Event Planning: Food Trends and Allergies

by Jillian Fehrenbach on December 29, 2016 in Group Travel, Incentive Travel

As we say goodbye to the old year and look forward to the new one, we also anticipate the emergence of new trends in event planning. And nowhere are we more obsessed with the latest trends than when it comes to what we eat! Regardless of the content we include in our meetings and incentives, food will always play a major role and is one of the main things people will remember—good, bad, or otherwise! So, what’s new in food for 2017?

Well, the good news is, pasta is still “in”, so there’s still hope for all of you carb junkies. The folks at Food & Drink Resources suggest the time for kale and beets has come and gone. What will be taking their place? Hold onto your hat. Are you ready for… khachapuri? Although it doesn’t sound appealing, the description isn’t as bad as the name would lead you to believe. It’s a traditional Georgian (the country, not the place Ray Charles sang about) dish made of flatbread, melted cheese, and a runny egg. Also hot? Seaweed. Sustainable and packed with antioxidants, fiber, iodine and good fats, some say seaweed is the new kale. Peasant food continues to trend, but this year with an Asian flare, in foods like Okonomiyaki (a popular Japanese pancake consisting of batter and cabbage, served with savory toppings). Find more 2017 food trends here.

Are you hungry yet? Yeah, me neither. So, let’s talk about some things that aren’t likely to change—at least not a lot—when it comes to food in the coming year. Dietary restrictions and food allergies. These have become more prevalent with each passing year, and planners need to know how to deal with a variety of specific dietary issues. The most common requests are for gluten free and vegetarian dishes. One of the most important things in event management to find out from your event attendees is whether the request is simply that—a preference—or if the guest could have a severe, even life-threatening, allergic reaction to certain foods. Here are a few steps to keep your event—and your participants—safe.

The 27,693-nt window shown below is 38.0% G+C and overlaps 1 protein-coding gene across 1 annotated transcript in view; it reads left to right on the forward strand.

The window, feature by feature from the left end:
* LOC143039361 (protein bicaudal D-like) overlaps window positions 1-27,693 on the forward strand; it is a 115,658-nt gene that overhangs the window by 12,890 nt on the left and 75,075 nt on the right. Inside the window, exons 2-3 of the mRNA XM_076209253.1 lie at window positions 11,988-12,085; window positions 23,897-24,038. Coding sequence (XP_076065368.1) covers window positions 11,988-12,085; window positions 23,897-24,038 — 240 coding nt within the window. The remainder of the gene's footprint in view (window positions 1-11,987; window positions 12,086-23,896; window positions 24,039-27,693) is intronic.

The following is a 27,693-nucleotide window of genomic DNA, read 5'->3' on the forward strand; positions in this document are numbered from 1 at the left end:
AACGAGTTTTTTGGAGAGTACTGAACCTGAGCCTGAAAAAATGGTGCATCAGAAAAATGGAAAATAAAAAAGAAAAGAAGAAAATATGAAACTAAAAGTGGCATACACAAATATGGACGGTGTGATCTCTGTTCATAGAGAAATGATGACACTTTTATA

• Include a question about dietary preferences and allergies in your registration
  • If a guest doesn’t provide adequate information about their allergy, contact them
  • Talk with your caterer about the specific issues present in your group
  • If doing a plated meal, provide a description of the menu and preparation to attendees in advance
  • If you’re having a buffet or food stations, make sure every item is labeled. Identify food that contains major allergens (dairy, eggs, shellfish, nuts, wheat, and soy)
  • Keep sauces separate (but also labeled)
  • If you have someone that suffers from severe allergies, make sure cross-contamination is addressed in food placement and utensils
  • Make sure servers are aware of the allergies and are well-versed in the contents of the food being served
  • Have an epi pen on hand and know how to use it

Following these few guidelines will keep your events flowing smoothly and your guests engaged and happy. And that’s what it’s all about in the end, right?

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